“Strength in our hearts, strength of our limbs, consistency of our tongues.” “Na Fianna Ard Eoin 1909-2009 – one hundred years of resistance. In proud memory Fian Davy McAuley … Josh Campbell … Josie McComiskey … Bernard Fox. ‘You may kill the revolutionary, but never the revolution.’ Dedicated by the Republican Network for Unity.” The four deceased are portrayed on four small boards, along with standing figures of Fianna from both centuries.
“I ndil chuimhne Fian John Dempsey killed in action 8th July 1981. Unveiled by his family 5th May 2003. Proudly remembered by his comrades and friends from Turf Lodge. Mol na nóige [mol an óige] agus tiocfaidh sí.” The sixteen-year-old Dempsey was shot by a British Army sniper during an attack on the Falls bus depot. Gerry Adams wrote a memorial in An Phoblacht.
The scroll reads “Out of the ashes of 1969” arose the Provisional IRA, but the lineage is a long one and all but one of the organisations, events, and arms depicted here precede 1969: Cumann na mBan, Na Fianna Éireann, Óglaigh Na hÉireann, a Celtic shield and sword, a pike (from the 1798 Rebellion), a Thompson gun, the Tricolour; only the assault rifle is modern and perhaps also is meant to indicate the Provisionals, Belfast Brigade. “Fuair siad bás as son saoirse na hÉireann.”
“In memory of Fian Gerald McAuley (aged 15) killed while defending the people of Clonard on the 15th August 1969. Erected by the Greater Clonard Ex-Prisoners Association.” McAuley was killed during the riots in August 1969 that mark the start of “the Troubles” (An Phoblacht). The plaque is near the spot where he was killed. His portrait was above the No Decommision mural and then in the Never Again mural in Bombay Street.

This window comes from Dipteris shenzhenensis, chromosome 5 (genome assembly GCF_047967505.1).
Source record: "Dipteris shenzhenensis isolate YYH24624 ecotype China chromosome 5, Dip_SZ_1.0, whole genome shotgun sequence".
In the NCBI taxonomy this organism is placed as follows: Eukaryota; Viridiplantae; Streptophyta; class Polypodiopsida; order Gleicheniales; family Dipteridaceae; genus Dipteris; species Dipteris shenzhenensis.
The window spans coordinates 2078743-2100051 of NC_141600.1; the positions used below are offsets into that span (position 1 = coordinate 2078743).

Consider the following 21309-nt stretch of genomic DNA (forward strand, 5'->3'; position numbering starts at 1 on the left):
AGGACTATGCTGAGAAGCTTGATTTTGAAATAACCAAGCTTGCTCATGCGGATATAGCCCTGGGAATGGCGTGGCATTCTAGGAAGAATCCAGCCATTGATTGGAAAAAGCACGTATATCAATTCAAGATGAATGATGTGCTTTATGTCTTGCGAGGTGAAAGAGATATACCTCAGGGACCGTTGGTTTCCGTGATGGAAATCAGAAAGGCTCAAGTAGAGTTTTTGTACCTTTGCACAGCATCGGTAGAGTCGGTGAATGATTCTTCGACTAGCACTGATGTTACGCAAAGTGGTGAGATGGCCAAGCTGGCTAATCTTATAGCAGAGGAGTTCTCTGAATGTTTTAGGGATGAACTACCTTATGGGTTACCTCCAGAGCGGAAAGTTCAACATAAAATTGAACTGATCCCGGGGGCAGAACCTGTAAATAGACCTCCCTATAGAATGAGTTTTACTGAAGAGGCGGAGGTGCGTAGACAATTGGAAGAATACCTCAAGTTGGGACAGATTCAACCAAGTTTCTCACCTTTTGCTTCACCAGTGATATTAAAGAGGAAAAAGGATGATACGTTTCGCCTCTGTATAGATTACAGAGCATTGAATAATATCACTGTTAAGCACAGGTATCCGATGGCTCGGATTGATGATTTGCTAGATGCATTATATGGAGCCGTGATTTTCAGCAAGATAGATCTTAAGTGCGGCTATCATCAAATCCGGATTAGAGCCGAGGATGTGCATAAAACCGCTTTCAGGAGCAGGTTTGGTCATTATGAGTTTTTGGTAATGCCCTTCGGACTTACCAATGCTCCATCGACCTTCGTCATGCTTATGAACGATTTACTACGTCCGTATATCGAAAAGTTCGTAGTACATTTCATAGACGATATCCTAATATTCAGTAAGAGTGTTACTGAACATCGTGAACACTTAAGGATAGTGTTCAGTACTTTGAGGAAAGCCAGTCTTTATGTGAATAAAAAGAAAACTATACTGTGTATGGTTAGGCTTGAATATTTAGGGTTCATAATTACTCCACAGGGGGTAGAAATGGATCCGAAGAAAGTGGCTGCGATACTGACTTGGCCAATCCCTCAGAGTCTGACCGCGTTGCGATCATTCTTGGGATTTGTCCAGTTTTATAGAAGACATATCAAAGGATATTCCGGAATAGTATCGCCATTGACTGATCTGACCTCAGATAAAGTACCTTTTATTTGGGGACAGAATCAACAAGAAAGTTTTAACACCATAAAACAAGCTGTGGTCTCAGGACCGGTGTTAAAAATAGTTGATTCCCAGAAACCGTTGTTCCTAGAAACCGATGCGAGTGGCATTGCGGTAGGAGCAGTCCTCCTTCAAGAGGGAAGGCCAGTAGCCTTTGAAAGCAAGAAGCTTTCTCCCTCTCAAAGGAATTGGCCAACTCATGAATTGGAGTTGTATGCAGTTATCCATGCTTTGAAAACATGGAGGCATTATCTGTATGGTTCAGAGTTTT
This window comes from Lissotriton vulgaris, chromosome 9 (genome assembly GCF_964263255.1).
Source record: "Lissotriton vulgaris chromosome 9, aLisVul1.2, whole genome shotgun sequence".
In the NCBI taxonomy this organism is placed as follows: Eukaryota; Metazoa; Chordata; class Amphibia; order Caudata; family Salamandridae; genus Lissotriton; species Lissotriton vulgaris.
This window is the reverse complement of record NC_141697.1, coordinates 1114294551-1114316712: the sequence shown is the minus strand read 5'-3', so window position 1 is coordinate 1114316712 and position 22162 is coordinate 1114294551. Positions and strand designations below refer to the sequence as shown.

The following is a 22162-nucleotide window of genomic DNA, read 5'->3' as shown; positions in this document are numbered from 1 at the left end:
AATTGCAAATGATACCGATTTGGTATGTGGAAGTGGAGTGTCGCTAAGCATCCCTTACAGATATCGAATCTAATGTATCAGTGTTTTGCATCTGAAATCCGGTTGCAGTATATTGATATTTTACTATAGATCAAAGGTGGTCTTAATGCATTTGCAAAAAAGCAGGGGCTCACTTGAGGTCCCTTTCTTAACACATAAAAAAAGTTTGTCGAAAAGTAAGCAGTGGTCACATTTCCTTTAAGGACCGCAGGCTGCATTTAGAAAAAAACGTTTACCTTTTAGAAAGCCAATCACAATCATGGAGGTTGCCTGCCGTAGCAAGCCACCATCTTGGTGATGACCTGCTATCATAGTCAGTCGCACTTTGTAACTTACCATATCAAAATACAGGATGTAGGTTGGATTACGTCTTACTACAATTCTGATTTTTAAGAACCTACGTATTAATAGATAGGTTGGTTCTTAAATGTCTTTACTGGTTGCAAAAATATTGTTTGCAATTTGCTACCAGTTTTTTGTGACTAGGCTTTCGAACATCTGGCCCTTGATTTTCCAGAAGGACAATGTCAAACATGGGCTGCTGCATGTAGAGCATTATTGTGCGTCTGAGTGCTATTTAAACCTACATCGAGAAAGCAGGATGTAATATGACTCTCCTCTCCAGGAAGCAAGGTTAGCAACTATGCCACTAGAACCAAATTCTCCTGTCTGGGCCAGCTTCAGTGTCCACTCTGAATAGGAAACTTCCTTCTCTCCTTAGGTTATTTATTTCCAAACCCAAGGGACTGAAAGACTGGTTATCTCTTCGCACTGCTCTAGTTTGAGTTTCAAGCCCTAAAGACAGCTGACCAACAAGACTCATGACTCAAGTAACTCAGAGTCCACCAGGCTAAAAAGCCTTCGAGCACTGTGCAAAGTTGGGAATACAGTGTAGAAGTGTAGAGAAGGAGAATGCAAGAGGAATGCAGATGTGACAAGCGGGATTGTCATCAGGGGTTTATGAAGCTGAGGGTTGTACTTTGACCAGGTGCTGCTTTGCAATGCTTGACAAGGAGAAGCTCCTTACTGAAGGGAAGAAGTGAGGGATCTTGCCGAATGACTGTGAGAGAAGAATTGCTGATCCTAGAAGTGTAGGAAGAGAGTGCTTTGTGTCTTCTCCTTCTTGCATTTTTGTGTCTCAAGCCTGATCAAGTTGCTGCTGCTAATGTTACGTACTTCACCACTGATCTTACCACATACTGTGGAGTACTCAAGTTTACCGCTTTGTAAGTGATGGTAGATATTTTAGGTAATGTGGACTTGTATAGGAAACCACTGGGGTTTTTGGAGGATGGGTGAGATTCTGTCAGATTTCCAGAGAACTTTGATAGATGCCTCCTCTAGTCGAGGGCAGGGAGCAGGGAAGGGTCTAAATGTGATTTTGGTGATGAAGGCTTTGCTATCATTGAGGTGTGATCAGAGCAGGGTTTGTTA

Commemorating “one hundred years of resistance” (1909-2009) in Berwick Road, Ardoyne: a plaque to Fianna Davy McAuley, Josh Campbell, Josie McComiskey, and Bernard Fox, all of whom died in 1972. “You may kill the revolutionary, but never the revolution.” “Dedicated by the Republican Network For Unity.”
“Na Fianna Éireann. 1909-2009. In this centenary year of the formation of Na Fiannan [sic] Éireann by Countess Markievicz we celebrate and commemorate our fallen youth from the Ballymurphy area. Fuair siad bás ar son saoirse na hÉireann.” Doyle, McCormack. Campbell, Dougal, Sloand, Magee, McWilliams, Dempsey also Cumann na gCailíní Mackin and McGartland. “The Fianna saw themselves as a youth organsiation dedicated to establishing Ireland’s independence. This plaque was unveiled by Seán Adams & Martin Dudley 8th August 2009.” Springhill Avenue, Belfast.
Na Fianna Éireann are the youth wing of the IRA. After Sinn Féin split into Republican into Provisional elements (in 1986), the Fianna disassociated itself from the Provisionals. Ógra Shinn Féin was founded in 1997 as the youth wing of Sinn Féin. This board is perhaps meant to reclaim the name and history of the Fianna for Sinn Féin. Please comment or get in touch if you can explain further.
For the 100th anniversary of Fianna Éireann, a memorial mural on Racecourse Road, Derry, to Fianna G. McAuley, Sloan, McCormick, Donaghy, D. McAuley, O’Riordan, Magee, Campbell, Dougal, Molloy, Comiskey, Fox, Hughes, Marley, McCrory, Alsop, Templeton, McCauley, O’Neill, McWilliams, Dempsey. The names are listed in the order of death, from earliest to latest, beginning with fifteen-year-old Gerald McAuley who was shot dead in Clonard (Belfast) in 1969, and ending with John Dempsey shot on the Falls Road (Belfast) in 1981. “Fuair siad bás ar son saoirse na hÉireann”.
“Fuair siad bás ar son saoirse na hÉireann” [they died for the freedom of Ireland]. Na Fianna Éireann [warriors of Ireland; IRA youth] were begun in 1909 by Countess Markievicz and Belfast man Bulmer Hobson (WP). They took part in the Easter Rising of 1916. The role of honour lists deaths from 1969 to 1984 – the Troubles. After the Agreement, the Fianna are affiliated with Republican Sinn Féin and the Continuity IRA. At the corner of Beechmount Avenue and the Falls Road – see the Visual History of this wall.